When Hanna Met Margaret

[Ink drawn puzzle purse accompanied with etching]

        I want to see how would you show connection? Evoke memory? I wanted to continue exploring if it could it be done through using historical art forms, using tropes, myth and allegory. You create a base of understanding, hey I recognise this art piece, I recognise this style and then use this as the cipher for the code/the language that you are trying to tell your story in. The hidden queerness.

       I found the poem When Hanna met Margaret by Caitlyn Siehl, and it was just so lovely. The line ‘the comet fell limp in an unnamed river’, the whole pome, really spoke to this idea of being known, even just by one other person.


They ask Hanna if she knew
Margaret in a biblical sense,
and, well, yes but no.
Yes, they fucked,
but no, not biblically.
Her hand on Margaret’s
body was not in the bible.
In fact, her hand on Margaret’s
body came before the bible.

Her hand was invented
before God was, before
anything existed, before
the burning bush, before
all the men and their quests, their

Just a single hand in the desert,
made specifically for Margaret’s
soft waist, soft cheeks, soft thighs.

She knew her prehistorically,
knew her anciently.

When their bodies met,
the earth got quiet again.

The continents held hands.

The comet fell limp in an unnamed river
and killed nothing,
smoke rising and disappearing
like a thing unremembered.

       I came across old valentines from the 17th and 18th centuries, these wonderful paper contraptions called puzzle purses that would give letters a new dimensionality. They also called to idea of layering, revealing and discovering whilst also being contained, hidden and secret.  They also posed an interesting challenge, figuring out how to make all the piece work together.

       Another piece of research I came across was the classical gesture of the chin chuck.

       Heather Rose Jones wrote “This is a conventionalized gesture in Western art beginning in Classical times that is always understood to have romantic or erotic implications. It involves one person holding the chin of the other person in one hand.”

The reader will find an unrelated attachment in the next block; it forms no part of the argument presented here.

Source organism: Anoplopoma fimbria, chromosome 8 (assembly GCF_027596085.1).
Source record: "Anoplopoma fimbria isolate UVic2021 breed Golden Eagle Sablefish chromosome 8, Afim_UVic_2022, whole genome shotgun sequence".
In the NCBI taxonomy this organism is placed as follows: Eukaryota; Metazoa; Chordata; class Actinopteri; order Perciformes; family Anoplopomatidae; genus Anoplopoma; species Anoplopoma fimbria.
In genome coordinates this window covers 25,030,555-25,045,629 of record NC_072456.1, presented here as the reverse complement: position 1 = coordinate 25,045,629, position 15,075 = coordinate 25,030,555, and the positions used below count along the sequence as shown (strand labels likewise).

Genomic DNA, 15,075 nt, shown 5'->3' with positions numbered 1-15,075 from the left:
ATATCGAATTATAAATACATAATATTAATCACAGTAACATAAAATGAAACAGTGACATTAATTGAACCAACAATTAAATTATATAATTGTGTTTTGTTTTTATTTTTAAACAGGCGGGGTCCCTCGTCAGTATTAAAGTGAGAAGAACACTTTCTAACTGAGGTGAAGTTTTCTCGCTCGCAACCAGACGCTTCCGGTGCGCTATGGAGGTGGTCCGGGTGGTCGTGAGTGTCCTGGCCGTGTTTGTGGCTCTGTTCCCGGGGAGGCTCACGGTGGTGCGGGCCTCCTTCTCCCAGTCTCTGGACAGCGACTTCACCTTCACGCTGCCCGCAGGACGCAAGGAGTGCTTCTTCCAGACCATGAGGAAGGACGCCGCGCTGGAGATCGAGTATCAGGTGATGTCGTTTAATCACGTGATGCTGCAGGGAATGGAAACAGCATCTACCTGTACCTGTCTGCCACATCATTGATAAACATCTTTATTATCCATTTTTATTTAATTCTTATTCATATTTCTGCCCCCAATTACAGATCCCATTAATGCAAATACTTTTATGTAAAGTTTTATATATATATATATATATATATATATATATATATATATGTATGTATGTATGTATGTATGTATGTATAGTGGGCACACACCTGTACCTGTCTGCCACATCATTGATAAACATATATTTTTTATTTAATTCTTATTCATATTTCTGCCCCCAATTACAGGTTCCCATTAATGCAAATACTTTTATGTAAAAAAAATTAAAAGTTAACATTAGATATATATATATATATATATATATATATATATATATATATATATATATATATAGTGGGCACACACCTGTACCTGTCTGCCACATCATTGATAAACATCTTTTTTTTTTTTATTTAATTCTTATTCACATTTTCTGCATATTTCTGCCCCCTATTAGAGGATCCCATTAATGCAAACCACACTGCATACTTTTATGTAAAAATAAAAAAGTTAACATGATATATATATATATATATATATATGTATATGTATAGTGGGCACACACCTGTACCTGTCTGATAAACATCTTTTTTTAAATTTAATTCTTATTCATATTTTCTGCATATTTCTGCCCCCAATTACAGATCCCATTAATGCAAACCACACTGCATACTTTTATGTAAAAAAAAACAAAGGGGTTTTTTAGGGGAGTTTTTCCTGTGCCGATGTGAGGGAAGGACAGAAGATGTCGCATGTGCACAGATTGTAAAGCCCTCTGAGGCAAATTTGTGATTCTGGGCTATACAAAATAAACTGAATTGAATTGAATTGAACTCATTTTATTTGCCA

It was so clearly used to denote only one thing. I was interested in pulling this into my project as it calls to intimacy and an undercurrent of secrecy.

       Weaving all this visual research together, I began to plan my puzzle purse from the inside outwards. I illustrated my couple embracing in a double chin chuck, as well as positioning them in a way to form the silhouette of a heart. From there, I built a castle frame around them, a millefleur garden housing several animals couples. I wanted the piece to be symmetrical in several ways, the millefleur garden compositionally mirrored, and the sea and sky above and below the couple, depicting two comets colliding and then falling into the river, followed a mirrored motion of line. Connecting the different layers took some engineering, but in the end I created an entwined thorn bush, in the style of a celtic knot, the entrance you would have to push aside to find the garden. From there the vines spread out to encase the poem, and in turn twisted into roots. The reverse effect is following to growth of a bush, a hedge that obscures a hidden sanctuary.  

       Etching held the right amount of delicacy to create a very finely detailed piece. I love the process of etching, the care and attention it requires, feeling tired but content after crafting for so long. I did encounter the issue of resources and timing constraints, but not letting that slow me, I returned to ink, which also allowed me to really refine and line up the different layers to match.

       The final piece is something that I would like to share, make available. This course has revealed a theme of return for me, making something that can be given back, or given over to other queer people to use.